Simple Mommy Secrets to Choosing the Right Chores for Kids
By Dr. Michele Borba
Several years ago I learned a Mommy Secret from my girlfriend about kids’ chores that I’ve never forgot. Cindy and I were busy chatting away when she announced to her kids: “Chore time!”
As quick as a wink they jumped up from playing and scurried to their kitchen where they proceeded to unload dishes, and put clean ones in the cupboard. And they did so without an ounce of help or uttering one complaint. When finished they turned for their mom’s sanction (she nodded approvingly), and then grinned and ran back to play. (Oh, by the way: her kids were three and five years old. Cross my heart!)
So what was the secret to the mom’s success? Believe me, I asked her, and my girlfriend shared these three simple secrets and I used them that afternoon with my own kids. 1. Cindy chose tasks that fit her kids’ developmental abilities. 2. She planned for chore success. (For example: She bought no-break plastic dishes, and cleared a bottom cupboard so they could put dishes away without help). 3. She first modeled exactly how to do a chore, and then made sure they could do it alone. The result: success! You can use these same secrets with your children to boost their helping attitudes. Here are a few chores appropriate for different ages.
Chores for Toddlers:
It’s never too early to begin, but let’s be realistic. Do not expect a toddler to do any “chore” on his own, but you can gently encourage his helping spirit. Here’s how:
- Toddlers love to help and learn best by copying and working next to you. So purchase a pint-size broom, rake, or vacuum (that looks like Mommy’s). Your little one can grab his broom and copy you.
- Set out a special box, bin or basket for your toddler to help you put his toys away. He won’t do this alone, but would love to help you do the task (for a few seconds anyway).
Chores For Preschoolers:
The important Mommy Secret for this age is if you expect this age of child to do chores first alone, they are likely to give up in frustration. So if you want your preschooler to succeed (or really any age child), first show them exactly how to do the task right. They probably will still need your guidance. Here are a few appropriate chores:
- Set and clear the table and fold napkins: Be on the lookout for placemats that provide inked-in outlines of a fork, knife, spoon and plate. Some moms make them by drawing utensil outlines using permanent black marking pens on construction paper and then covering them with clear laminating paper.
- Sponge off tables and counters: Hand him a damp sponge and a squirt bottle filled with water and a bit of your favorite cleaner and let him go to town cleaning away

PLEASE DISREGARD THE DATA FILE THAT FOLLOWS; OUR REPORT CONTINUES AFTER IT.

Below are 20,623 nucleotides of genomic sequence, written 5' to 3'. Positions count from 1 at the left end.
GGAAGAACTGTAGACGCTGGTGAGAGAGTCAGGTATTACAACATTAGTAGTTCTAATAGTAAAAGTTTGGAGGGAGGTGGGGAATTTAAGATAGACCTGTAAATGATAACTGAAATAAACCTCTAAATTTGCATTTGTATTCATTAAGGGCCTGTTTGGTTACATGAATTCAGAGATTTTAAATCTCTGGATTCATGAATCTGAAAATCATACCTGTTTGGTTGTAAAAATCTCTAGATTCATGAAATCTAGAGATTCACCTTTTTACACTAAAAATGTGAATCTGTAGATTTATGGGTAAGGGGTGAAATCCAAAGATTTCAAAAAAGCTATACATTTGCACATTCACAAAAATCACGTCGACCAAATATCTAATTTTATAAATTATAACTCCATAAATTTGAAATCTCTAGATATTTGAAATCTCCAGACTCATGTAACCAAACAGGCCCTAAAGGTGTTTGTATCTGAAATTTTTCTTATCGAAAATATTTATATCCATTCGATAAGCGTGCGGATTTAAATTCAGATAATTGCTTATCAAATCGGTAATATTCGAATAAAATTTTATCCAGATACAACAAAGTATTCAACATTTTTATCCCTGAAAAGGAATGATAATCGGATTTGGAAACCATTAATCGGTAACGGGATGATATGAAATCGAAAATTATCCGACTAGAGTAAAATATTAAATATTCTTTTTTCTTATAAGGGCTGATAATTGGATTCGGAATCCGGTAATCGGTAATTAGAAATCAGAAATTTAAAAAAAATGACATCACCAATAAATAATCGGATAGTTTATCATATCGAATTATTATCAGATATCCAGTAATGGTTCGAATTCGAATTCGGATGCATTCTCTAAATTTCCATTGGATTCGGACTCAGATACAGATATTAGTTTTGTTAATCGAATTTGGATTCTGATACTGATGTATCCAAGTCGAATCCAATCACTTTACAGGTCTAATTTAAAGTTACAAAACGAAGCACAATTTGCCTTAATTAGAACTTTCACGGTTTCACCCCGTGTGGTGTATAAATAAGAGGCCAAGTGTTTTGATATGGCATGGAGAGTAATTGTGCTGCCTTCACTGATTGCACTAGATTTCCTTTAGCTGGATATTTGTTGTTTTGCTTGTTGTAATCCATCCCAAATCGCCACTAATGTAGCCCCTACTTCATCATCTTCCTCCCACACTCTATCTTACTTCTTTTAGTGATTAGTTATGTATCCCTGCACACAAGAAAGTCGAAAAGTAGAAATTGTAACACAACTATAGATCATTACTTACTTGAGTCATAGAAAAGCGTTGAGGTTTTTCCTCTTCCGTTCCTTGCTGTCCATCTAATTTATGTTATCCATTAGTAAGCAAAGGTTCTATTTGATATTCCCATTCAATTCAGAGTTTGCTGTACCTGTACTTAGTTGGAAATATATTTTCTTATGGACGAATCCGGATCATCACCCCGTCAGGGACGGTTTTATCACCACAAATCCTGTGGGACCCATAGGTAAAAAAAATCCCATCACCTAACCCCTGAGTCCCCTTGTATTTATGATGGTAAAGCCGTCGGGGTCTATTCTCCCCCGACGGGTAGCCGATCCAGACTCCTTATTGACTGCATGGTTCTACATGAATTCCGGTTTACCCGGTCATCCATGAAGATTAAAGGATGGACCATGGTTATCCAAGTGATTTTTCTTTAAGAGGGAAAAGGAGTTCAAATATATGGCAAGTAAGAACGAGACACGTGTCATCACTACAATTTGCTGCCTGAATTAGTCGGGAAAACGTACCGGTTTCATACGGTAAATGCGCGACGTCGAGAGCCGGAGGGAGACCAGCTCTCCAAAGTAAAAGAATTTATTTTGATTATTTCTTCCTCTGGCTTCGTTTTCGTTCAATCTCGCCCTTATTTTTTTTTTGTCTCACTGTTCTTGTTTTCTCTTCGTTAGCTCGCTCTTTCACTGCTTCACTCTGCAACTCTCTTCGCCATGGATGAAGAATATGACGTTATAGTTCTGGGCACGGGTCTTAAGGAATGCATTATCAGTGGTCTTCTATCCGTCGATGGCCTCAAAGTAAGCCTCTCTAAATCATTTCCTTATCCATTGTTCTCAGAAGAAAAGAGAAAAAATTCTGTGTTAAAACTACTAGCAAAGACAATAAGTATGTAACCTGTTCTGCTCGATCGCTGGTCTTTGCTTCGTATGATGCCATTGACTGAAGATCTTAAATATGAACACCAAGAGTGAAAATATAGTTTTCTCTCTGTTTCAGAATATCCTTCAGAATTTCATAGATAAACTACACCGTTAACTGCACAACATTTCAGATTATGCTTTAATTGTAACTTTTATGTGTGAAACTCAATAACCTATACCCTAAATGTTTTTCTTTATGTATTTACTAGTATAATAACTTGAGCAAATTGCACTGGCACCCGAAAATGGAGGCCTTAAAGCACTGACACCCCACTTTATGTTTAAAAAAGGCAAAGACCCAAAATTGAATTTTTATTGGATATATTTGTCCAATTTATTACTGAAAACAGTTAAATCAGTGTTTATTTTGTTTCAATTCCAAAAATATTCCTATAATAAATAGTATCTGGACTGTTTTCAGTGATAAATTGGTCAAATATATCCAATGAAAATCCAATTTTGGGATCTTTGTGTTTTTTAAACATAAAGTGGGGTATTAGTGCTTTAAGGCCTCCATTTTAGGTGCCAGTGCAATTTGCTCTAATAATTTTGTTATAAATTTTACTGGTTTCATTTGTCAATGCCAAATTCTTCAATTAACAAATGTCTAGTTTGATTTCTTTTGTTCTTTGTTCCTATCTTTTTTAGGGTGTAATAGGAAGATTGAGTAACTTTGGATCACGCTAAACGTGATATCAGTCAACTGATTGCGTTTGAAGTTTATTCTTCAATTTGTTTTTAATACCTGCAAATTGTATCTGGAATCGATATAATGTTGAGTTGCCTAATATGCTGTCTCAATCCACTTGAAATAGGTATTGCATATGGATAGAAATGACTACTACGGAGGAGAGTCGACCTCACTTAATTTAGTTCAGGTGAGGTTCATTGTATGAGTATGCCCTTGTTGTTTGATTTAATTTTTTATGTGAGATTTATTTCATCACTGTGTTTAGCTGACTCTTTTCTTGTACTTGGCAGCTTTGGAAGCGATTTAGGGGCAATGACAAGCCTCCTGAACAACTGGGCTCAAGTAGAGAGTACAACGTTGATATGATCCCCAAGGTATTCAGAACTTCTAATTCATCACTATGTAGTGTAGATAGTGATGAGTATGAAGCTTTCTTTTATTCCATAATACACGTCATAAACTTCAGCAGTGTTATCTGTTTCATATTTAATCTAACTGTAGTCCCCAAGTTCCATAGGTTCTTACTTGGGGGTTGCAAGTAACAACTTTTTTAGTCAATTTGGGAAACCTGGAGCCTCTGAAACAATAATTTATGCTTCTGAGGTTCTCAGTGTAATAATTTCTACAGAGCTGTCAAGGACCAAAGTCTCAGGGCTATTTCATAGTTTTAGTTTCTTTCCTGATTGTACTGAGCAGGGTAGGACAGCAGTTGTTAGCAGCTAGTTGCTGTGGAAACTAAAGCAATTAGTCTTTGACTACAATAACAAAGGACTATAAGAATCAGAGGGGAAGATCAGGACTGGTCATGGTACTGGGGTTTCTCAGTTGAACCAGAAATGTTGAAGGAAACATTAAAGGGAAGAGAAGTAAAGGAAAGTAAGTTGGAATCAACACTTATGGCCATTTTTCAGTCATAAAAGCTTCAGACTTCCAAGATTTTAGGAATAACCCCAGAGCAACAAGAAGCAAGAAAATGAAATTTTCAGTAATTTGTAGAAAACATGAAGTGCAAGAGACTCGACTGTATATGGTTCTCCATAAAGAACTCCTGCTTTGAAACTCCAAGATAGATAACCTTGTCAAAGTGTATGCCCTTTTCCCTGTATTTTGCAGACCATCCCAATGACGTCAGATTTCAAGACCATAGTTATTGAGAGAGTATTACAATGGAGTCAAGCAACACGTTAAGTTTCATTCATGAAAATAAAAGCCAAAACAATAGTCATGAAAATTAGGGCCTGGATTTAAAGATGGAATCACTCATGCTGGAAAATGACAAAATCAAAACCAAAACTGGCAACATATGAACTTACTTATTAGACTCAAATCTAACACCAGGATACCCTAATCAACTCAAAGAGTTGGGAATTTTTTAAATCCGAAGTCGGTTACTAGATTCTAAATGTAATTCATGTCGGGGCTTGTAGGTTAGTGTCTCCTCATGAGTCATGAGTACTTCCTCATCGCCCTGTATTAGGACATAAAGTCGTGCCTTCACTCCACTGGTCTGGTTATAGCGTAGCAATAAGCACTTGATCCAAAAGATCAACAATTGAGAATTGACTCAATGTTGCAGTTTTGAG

- Pick up toys: Provide a box, basket, or bin for your child to put away his toys
- Recycling: He can stack magazines and papers (do specify exactly where you want items placed) and empty small wastebaskets. Gardening: Fill a water can and designate certain plants that should be watered.
Chores for School-Age Kids:
School-age kids are ready to help out in the household as well as some yard work. Go through each new chore step by step with your child so that he clearly knows how to do it. Then observe him doing it at least once to make sure he can handle it. Routine household chores: Set and clear table, put dishes in dishwasher, put clean ones away, vacuum, dust, sweep.
- Laundry: Gradually increase the repertoire until your child can do the majority alone.
- Meals: Make their lunch and be responsible for cooking one part of evening meal
- Pet care: Feeding, taking them on walks, brushing, bathing, cleaning out cage.
- Gardening: Weeding, watering plants, raking leaves, mowing the lawn, sweeping patio
- Personal bedrooms: This should slowly become their sole responsibility including dusting, making the bed and changing sheets.
- Laundry duties: Putting his dirty clothes in hamper, emptying hamper, folding and sorting lights and darks.
Chores for Preteens and Teens:
In a few short years this same kid is probably will be living on his own. So think of assigning chores to help prepare him for independent living.
- Cooking: Learning a few basic cooking recipes to cook alone
- Laundry: Completely doing own laundry
- Bathroom: Cleaning their shower, toilet, tub (My kids’ roommates have thanked me)
- Car care: When she gets that license make her responsible for maintaining car appearance washing exterior, cleaning windows, filling it with gas, even taking in for service.
It’s never too early for your child to help out with the household chores. (Okay, do wait until your child is at least out of diapers and can talk). But the fact is the sooner you begin chores, the easier it is be to nurture your child’s responsibility muscle. Remember to choose tasks that match your child’s abilities, show your child exactly what you expect, and finally stand back. The real mommy secret is this: Don’t do any task your child can do alone. Kids needs to see themselves as responsible family contributors.
About the Author
Michele Borba, Ed.D. is a mom of three, a former teacher, and renowned educational consultant who has presented workshops to one million parents and teachers worldwide. Dr. Borba is the author of 12 Simple Secrets Real Moms Know: Getting Back to Basics and Raising Happy Kids (Jossey-Bass, April. 2006).She is a frequent guest on Today, The Early Show, The View, and Fox & Friends. She is also the award-winning author of over 20 books including Parents Do Make a Difference, Don’t Give Me That Attitude!, No More Misbehavin’, and Nobody Likes Me, Everybody Hates Me. Dr. Borba is an advisory board member for Parents. For more strategies and tips visit www.simplemommysecrets.com.
© 2006 by Michele Borba www.simplemommysecrets.com. Permission to reprint if left intact.